My companion, scanning the veal listings, chose the dish with the most flowery name, scaloppine di vitello verdi e bianche bellezza. The result: scallops of veal and prosciutto with a green pesto sauce and a beautiful blond bechamel. On one side of the plate were medallions of veal and ham pressed together and topped with green pesto; on the other half, medallions were crowned with bechamel that had been flambeed with cognac, giving it a distinctive fillip. The Italians are famous for dishes layering two different meats, and this one is prominent among the classic combinations.
We also tried one of the seven poultry dishes - petto di pollo fantasia, an extravaganza consisting of thin layers of chicken and veal rolled into crescents and stuffed with medallions of lobster and black truffles, all covered in a light champagne sauce. This "fantasia" was aptly named, and the flavors of the stuffing, especially the truffles, permeated both meats, giving them a mild peppery spark. The roll-ups were as tender as dumplings, and the sauce as light as chiffon. The fellow who ordered this dish had only one complaint, but it was a significant one. He found that in one or two of the roll-ups, the innermost portion of the parchment-thin chicken was somewhat underdone. He would have sent it back had he not already eaten the 99 percent of the dish that was thoroughly cooked.
Feeling like so many stuffed holiday geese, we could barely manage a nod in the direction of the dessert cart, which was laden with goodies such as kiwi tarts, pecan pie, a cake called "seven chocolates," key lime pie, raspberry tarts, and a cheesecake; but only one among us succumbed to dessert. When the cheesecake arrived, however, no one could refuse at least a taste of the creation with tiers of traditional filling, thick fudge, and a topping of pecans.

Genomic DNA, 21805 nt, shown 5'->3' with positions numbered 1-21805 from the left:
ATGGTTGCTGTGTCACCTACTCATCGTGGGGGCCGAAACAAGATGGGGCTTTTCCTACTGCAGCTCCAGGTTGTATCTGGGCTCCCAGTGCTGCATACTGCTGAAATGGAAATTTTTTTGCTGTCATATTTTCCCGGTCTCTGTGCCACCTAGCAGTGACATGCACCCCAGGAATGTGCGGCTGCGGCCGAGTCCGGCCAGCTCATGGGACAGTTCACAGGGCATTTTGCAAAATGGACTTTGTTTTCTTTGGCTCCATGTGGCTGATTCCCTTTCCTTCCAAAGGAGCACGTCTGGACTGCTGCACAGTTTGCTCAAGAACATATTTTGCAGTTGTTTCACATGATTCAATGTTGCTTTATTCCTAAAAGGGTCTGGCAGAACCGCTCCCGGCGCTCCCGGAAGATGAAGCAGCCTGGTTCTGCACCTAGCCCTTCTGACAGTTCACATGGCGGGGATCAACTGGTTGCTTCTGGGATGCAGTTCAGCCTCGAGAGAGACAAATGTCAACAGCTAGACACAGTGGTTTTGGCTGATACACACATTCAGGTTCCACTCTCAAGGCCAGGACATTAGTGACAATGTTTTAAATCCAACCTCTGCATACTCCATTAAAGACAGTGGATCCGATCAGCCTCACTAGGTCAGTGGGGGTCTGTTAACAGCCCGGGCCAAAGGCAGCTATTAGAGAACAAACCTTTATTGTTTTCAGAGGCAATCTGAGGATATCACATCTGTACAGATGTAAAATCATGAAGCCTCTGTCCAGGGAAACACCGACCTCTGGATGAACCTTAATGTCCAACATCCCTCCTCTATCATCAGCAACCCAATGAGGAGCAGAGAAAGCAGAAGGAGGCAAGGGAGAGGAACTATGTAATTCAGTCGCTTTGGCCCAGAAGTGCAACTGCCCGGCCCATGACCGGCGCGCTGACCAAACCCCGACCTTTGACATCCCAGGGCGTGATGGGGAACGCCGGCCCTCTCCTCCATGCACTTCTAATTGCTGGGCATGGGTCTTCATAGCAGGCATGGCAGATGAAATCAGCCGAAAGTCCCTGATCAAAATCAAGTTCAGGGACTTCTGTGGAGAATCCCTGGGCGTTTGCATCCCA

Then, alas, since all good things must come to an end, the check arrived. We expected a triple-digit figure and were not disappointed. Beneath the total, a suggested tip was written in, and when the credit card slip was returned to the table, the eighteen-percent tip reared its head again - it had been written in on the tip line. Our service was good, but we couldn't help but feel i Paparazzi should have left the matter in our hands rather than telling us how. It would be more straightforward, it seems to me, to put a service-charge notice on the menu.
When dining at i Paparazzi, it would be wise to keep two foreign phrases in mind: mangia!, and caveat emptor.
940 Ocean Dr, Miami Beach, 531-3500. Hours: Sunday - Thursday from 6:00 p.m. to 1:00 a.m; Friday and Saturday from 6:00 p.m. to 2:00 a.m.